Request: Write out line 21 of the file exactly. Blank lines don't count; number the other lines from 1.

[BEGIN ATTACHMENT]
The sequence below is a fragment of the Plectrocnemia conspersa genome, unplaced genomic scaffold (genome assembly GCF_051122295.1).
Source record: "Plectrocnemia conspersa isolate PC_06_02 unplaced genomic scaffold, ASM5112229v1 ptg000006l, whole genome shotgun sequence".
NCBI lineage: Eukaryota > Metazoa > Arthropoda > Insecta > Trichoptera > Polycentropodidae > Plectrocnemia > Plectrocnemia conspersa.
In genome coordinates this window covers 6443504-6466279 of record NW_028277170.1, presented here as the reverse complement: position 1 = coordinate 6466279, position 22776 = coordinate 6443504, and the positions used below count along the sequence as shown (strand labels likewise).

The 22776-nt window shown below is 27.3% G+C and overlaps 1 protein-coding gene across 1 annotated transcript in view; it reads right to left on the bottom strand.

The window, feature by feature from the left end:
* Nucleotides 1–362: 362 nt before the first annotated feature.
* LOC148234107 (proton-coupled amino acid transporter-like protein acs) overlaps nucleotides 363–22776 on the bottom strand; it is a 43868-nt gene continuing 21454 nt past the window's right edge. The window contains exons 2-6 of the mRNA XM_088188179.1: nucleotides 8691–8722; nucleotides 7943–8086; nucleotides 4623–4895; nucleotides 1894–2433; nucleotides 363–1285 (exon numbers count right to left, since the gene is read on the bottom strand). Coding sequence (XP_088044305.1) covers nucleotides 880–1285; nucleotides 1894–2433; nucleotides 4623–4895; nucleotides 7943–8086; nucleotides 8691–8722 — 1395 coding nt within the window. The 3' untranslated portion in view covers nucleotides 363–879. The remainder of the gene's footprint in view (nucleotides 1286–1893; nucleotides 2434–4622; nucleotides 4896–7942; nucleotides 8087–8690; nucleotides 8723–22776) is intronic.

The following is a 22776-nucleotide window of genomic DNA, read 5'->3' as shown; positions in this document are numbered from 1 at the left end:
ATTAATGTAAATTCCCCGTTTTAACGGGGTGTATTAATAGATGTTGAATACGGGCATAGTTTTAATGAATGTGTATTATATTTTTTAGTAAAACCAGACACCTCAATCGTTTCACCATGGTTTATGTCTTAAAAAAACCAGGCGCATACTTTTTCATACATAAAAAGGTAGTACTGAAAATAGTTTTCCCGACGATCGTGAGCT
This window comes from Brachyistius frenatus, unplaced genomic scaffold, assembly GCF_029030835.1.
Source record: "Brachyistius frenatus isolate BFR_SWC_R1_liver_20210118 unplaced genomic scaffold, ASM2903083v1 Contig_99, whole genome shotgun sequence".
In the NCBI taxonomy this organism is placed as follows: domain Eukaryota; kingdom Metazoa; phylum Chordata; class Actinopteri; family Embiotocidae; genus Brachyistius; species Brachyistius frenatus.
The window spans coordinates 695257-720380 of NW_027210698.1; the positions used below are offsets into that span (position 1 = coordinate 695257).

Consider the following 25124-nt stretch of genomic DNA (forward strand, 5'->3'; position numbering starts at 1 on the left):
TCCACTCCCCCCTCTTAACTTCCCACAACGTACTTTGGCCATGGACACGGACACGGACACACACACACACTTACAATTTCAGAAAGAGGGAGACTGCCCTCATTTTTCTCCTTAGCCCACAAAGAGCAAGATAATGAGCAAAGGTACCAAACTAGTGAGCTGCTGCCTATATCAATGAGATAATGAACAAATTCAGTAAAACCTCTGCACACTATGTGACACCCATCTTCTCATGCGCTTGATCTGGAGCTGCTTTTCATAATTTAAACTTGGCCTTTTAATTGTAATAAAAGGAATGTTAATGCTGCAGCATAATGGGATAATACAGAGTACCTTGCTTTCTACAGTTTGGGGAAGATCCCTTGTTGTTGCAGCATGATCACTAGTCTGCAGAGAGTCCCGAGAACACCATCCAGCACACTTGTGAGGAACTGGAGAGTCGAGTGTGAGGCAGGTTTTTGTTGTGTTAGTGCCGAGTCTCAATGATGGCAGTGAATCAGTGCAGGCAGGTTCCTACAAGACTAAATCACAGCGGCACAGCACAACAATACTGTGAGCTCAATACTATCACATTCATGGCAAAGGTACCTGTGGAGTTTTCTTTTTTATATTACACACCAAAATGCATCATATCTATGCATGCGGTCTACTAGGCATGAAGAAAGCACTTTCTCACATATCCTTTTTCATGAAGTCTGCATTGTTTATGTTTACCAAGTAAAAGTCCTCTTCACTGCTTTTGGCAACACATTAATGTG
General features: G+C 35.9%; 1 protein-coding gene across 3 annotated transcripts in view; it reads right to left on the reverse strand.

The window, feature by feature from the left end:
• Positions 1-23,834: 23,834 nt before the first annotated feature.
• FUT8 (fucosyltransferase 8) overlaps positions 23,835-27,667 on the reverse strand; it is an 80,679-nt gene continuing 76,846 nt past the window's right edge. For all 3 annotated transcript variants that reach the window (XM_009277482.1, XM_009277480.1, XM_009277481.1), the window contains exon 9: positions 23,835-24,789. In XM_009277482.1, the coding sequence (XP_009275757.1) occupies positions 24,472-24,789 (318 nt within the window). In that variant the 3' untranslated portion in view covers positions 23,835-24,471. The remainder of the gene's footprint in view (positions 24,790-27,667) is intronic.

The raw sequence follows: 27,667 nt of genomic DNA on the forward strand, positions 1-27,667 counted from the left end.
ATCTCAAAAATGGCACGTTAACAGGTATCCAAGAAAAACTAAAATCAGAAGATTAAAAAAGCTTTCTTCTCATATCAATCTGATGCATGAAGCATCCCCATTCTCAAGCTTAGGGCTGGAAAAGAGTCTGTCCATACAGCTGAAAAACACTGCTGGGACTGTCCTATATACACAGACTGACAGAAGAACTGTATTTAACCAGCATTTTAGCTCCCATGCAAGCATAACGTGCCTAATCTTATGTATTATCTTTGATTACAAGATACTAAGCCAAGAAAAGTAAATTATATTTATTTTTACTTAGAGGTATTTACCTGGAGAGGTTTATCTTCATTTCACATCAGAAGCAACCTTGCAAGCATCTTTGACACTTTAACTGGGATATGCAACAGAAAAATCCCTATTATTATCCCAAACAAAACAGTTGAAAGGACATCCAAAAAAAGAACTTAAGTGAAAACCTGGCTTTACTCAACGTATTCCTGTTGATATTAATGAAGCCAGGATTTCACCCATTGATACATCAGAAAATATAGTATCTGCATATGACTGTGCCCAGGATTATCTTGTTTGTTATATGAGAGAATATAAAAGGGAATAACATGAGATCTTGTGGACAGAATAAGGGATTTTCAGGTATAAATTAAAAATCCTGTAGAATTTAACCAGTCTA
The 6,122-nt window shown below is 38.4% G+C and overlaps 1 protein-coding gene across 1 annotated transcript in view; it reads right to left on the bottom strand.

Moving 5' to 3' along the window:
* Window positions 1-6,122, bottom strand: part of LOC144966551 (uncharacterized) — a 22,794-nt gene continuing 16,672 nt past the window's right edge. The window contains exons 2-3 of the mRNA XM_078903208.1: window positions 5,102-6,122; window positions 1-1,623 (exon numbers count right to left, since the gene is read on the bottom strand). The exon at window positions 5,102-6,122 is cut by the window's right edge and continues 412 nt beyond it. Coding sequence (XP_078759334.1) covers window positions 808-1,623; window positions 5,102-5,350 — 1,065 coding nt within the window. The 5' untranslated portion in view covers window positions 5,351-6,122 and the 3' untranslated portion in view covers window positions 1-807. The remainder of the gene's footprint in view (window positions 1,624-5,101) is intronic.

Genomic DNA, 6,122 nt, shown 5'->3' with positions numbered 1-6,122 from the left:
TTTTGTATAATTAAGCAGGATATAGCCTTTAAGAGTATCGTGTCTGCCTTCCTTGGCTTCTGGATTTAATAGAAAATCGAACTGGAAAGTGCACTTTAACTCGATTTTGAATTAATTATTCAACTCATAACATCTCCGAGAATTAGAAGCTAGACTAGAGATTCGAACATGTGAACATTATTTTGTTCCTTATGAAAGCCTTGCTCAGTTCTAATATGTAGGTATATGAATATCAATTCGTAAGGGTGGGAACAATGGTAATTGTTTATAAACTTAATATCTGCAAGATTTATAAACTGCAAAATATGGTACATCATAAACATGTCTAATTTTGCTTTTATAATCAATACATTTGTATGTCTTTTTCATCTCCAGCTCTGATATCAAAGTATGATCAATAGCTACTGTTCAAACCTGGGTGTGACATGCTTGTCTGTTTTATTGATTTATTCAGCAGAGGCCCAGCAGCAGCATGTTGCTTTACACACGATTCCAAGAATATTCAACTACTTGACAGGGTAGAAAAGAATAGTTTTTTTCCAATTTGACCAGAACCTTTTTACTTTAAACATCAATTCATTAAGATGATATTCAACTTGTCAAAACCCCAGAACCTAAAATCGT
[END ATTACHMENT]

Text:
The raw sequence follows: 27,667 nt of genomic DNA on the forward strand, positions 1-27,667 counted from the left end.